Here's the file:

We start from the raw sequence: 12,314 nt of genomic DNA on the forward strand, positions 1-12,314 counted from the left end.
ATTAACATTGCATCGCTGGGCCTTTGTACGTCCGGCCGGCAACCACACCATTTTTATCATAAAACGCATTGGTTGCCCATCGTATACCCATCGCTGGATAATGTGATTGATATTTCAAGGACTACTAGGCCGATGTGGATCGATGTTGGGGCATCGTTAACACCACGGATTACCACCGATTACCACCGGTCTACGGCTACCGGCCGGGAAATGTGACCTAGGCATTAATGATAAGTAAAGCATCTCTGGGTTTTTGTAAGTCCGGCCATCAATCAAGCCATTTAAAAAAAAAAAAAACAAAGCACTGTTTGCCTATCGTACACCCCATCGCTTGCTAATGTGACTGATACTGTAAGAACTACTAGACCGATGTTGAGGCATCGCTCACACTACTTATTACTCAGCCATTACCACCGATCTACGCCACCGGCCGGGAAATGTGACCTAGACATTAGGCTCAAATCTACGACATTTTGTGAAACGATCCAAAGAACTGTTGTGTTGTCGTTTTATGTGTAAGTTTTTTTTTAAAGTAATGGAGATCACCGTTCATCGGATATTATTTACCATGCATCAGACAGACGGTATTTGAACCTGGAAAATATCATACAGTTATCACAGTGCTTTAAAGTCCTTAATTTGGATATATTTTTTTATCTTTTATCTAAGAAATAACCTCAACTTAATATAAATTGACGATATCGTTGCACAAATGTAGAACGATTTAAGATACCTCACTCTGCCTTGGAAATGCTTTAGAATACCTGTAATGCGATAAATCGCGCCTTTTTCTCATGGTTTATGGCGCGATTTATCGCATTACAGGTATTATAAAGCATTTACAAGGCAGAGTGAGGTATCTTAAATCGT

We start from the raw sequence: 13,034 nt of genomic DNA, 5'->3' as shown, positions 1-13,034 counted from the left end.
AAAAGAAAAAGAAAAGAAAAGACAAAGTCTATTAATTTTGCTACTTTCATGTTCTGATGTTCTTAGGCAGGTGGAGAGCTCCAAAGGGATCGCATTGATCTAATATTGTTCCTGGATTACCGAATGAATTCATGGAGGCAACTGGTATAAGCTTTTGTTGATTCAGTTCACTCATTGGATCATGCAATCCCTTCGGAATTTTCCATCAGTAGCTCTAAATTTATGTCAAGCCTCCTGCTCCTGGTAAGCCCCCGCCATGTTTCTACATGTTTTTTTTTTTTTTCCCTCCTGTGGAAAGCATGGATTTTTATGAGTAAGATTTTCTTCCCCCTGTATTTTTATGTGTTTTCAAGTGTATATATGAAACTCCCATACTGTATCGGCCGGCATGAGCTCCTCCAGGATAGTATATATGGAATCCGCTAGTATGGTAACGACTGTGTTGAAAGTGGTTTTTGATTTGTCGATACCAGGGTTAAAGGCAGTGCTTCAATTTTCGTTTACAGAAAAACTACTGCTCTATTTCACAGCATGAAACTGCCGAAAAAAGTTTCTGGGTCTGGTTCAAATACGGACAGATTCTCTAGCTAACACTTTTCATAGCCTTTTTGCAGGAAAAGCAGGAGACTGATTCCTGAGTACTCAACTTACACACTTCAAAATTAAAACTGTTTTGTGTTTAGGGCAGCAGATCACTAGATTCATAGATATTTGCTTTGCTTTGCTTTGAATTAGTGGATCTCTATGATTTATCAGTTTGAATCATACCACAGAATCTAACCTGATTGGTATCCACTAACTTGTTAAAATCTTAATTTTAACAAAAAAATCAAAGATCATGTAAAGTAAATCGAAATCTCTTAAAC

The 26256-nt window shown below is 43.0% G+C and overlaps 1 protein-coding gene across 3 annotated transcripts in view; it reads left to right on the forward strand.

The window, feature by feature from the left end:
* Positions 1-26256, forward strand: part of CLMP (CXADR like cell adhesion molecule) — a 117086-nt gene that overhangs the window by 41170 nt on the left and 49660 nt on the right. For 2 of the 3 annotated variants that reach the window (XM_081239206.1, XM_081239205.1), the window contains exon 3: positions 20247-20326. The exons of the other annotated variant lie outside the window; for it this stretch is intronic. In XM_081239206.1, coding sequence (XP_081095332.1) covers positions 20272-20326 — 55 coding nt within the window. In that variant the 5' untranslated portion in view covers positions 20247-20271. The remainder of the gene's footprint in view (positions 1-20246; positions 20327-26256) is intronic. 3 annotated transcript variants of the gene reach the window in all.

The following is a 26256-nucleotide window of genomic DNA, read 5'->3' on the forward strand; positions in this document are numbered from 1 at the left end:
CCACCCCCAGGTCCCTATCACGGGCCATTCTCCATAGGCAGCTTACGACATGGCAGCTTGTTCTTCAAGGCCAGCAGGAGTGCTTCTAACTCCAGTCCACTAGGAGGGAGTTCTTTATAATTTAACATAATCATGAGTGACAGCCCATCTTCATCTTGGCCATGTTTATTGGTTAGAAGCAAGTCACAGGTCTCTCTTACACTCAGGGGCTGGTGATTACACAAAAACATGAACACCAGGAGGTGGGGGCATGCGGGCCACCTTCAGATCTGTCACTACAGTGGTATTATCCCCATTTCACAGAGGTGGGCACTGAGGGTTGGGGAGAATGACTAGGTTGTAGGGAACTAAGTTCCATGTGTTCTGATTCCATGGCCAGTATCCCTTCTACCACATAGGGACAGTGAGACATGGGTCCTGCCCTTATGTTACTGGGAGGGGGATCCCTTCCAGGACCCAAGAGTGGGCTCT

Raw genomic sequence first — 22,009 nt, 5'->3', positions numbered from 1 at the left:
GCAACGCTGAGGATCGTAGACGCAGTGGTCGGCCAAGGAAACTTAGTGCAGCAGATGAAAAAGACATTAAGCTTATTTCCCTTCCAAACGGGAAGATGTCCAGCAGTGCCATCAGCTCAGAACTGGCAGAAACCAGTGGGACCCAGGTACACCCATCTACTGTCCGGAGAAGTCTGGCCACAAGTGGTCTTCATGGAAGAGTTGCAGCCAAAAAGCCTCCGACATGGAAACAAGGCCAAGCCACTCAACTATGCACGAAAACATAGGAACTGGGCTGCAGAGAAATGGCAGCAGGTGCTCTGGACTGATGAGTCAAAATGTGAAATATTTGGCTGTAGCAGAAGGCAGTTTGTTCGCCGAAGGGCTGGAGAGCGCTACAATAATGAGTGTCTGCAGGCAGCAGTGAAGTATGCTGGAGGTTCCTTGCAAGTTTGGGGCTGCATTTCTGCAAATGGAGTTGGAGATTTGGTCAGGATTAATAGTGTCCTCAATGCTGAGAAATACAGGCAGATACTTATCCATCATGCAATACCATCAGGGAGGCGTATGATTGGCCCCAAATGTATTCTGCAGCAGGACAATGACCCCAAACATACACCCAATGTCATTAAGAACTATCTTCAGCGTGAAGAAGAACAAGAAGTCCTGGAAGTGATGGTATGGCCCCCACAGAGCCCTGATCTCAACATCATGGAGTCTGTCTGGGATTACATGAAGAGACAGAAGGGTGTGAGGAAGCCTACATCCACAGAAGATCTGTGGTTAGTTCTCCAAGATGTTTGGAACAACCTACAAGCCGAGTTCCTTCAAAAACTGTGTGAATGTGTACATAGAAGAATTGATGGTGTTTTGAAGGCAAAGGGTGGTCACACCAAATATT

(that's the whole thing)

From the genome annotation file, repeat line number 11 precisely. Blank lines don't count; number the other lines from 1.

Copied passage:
GCAACGCTGAGGATCGTAGACGCAGTGGTCGGCCAAGGAAACTTAGTGCAGCAGATGAAAAAGACATTAAGCTTATTTCCCTTCCAAACGGGAAGATGTCCAGCAGTGCCATCAGCTCAGAACTGGCAGAAACCAGTGGGACCCAGGTACACCCATCTACTGTCCGGAGAAGTCTGGCCACAAGTGGTCTTCATGGAAGAGTTGCAGCCAAAAAGCCTCCGACATGGAAACAAGGCCAAGCCACTCAACTATGCACGAAAACATAGGAACTGGGCTGCAGAGAAATGGCAGCAGGTGCTCTGGACTGATGAGTCAAAATGTGAAATATTTGGCTGTAGCAGAAGGCAGTTTGTTCGCCGAAGGGCTGGAGAGCGCTACAATAATGAGTGTCTGCAGGCAGCAGTGAAGTATGCTGGAGGTTCCTTGCAAGTTTGGGGCTGCATTTCTGCAAATGGAGTTGGAGATTTGGTCAGGATTAATAGTGTCCTCAATGCTGAGAAATACAGGCAGATACTTATCCATCATGCAATACCATCAGGGAGGCGTATGATTGGCCCCAAATGTATTCTGCAGCAGGACAATGACCCCAAACATACACCCAATGTCATTAAGAACTATCTTCAGCGTGAAGAAGAACAAGAAGTCCTGGAAGTGATGGTATGGCCCCCACAGAGCCCTGATCTCAACATCATGGAGTCTGTCTGGGATTACATGAAGAGACAGAAGGGTGTGAGGAAGCCTACATCCACAGAAGATCTGTGGTTAGTTCTCCAAGATGTTTGGAACAACCTACAAGCCGAGTTCCTTCAAAAACTGTGTGAATGTGTACATAGAAGAATTGATGGTGTTTTGAAGGCAAAGGGTGGTCACACCAAATATT